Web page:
Ford suspends Maverick hybrid reservations until summer


Ford’s commercial success with the Maverick pickup is undeniable. But if you need more proof, the automaker has started advising dealers to stop taking reservations on the base hybrid model because it doesn’t even think it can keep up with the existing backlog.

Both Automotive News and The Wall Street Journal reported on memos issued to dealers on Monday. The automaker has since confirmed the decision, saying it plans to reopen order books for model year 2023 Maverick Hybrids this summer. This is done to ensure that he can produce enough vans to deal with the backlog and hopefully convince more potential buyers to ditch the base $19,995 van (before taxes, destination charges or options) for the non-hybrid version that uses the 2.0-litre EcoBoost. and costs a few thousand dollars more.

The turbocharged Maverick (250 hp) is noticeably braver in acceleration, opens the door to several desirable options that the hybrid (191 hp) lacks, and even doubles its maximum towing capacity to 4,000 pounds with the equipment package. appropriate. But that’s not quite the deal of the base model and lacks the truly impressive efficiency ratings issued by the EPA. Turbocharged Mavericks are rated at 23 mpg city and 30 mpg highway, with all-wheel-drive variants losing an extra 1 mile per gallon. Hybrids deliver 42 mpg city and 33 mpg highway, making them ideal for drivers on a tight fuel budget.

“We didn’t want to take more orders than we could build,” said Dean Stoneley, general manager of Ford Trucks. “We’re getting customers who might have bought a used car and are now buying the Maverick because it’s so affordable.”

With used vehicle prices exceptionally high at the moment, dealers have also been able to charge more for new vehicles. But the Maverick Hybrid represented relatively good value, especially after domestic automakers phased out economy cars a few years ago to maximize profitability. Given the current state of the economy and the significant rise in fuel prices that took place in 2021, one would assume that the Ford Maverick is gobbling up sales that would otherwise have gone to the smaller sedans and hatchbacks that had previously removed from North America. Marlet.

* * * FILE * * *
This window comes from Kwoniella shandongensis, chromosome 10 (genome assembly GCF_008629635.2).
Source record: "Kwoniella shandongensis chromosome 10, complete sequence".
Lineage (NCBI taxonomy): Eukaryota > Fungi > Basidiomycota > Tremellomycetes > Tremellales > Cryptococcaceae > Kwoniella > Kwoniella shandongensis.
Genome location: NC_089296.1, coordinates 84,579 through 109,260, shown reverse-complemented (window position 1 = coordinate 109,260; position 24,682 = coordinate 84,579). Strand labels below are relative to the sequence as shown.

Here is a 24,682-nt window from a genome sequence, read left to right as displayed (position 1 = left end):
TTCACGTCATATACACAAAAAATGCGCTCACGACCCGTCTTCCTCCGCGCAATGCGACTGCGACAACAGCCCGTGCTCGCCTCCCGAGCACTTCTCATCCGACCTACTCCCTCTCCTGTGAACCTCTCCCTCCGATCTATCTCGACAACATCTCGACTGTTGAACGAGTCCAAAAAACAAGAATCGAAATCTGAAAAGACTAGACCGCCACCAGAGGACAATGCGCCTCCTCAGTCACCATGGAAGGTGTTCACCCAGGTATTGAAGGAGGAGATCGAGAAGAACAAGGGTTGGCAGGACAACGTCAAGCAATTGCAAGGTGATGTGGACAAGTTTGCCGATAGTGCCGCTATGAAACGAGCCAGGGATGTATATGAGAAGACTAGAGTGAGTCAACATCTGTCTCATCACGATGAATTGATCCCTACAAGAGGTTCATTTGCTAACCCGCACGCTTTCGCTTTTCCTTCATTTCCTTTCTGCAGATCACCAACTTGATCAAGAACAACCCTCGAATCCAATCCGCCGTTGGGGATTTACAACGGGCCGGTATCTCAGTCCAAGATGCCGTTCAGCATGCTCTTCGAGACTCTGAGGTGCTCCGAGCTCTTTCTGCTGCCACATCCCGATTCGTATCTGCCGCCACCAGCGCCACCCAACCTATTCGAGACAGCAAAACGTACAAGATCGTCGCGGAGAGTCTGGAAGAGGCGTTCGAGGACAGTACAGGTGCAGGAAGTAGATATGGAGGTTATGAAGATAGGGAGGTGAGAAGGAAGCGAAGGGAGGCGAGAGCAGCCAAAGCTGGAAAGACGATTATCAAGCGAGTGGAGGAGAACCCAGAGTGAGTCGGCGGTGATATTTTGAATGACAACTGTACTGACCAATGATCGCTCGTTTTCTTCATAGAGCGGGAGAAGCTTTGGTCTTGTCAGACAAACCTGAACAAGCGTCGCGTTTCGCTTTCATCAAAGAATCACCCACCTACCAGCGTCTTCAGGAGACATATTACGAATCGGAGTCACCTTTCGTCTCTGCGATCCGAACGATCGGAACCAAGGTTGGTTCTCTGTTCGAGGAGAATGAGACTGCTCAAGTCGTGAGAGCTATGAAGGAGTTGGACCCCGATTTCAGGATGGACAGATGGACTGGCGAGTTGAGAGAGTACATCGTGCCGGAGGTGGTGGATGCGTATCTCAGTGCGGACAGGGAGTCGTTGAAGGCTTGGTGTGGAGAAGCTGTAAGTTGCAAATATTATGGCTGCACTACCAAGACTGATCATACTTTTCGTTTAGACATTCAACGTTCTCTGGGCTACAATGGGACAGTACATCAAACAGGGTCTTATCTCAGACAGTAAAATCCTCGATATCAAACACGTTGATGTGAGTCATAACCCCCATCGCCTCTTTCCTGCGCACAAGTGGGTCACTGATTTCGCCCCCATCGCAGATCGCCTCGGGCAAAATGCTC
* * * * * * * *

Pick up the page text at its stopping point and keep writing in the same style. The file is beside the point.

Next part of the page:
From WSJ:

Ford launched the Maverick last year as a more manageable alternative to the big pickups that now dominate the US market. The truck attracted many first-time truck buyers who moved away from sedans or small SUVs, dealers said.

Ford decided in 2018 to eliminate cars from its lineup that had long served as entry points for new-car buyers, including the money-losing Fiesta and Focus, executives said.

Ford’s decision to drop entry-level cars frustrated many dealers, who said it left them with few options to offer buyers for less than $30,000.
Other automakers have also followed suit in recent years, dropping small cars and budget sedans from their showrooms and adding more expensive trucks and SUVs to boost profit margins.

There are five nameplates in the United States today with an average price of $20,000 or less, up from 19 a decade ago, research firm Cox Automotive said.

Chris Lemley, president of Sentry Auto Group, a Boston-area Ford-Lincoln-Mazda dealership, said WSJ that the decision to suspend customer orders on a vehicle like the Maverick was unusual. But that it was also “appropriate to the circumstances” to avoid disappointing customers. He also said the weight of the pickup trucks is currently trading in the mid to high range of $20,000.

“We desperately needed something in this price range, concluded Lemley.

The good news is that Maverick’s situation didn’t come out of nowhere. Ford was aware it was running out of hybrids in December and would likely have to stop taking reservations for the 2023 model year if it couldn’t entice more people to buy the more expensive EcoBoost. The automaker said it would stop taking new orders for the Hybrid after Jan. 27 to focus on existing reservations. He also hinted that he might try to increase capacity, although your author would bet Ford would prefer it if more people bought the turbocharged version.

[Image: Ford Motor Co.]

Become a TTAC insider. Get the latest TTAC news, features, takes, and all things truth about cars first subscribe to our newsletter.


Comments are closed.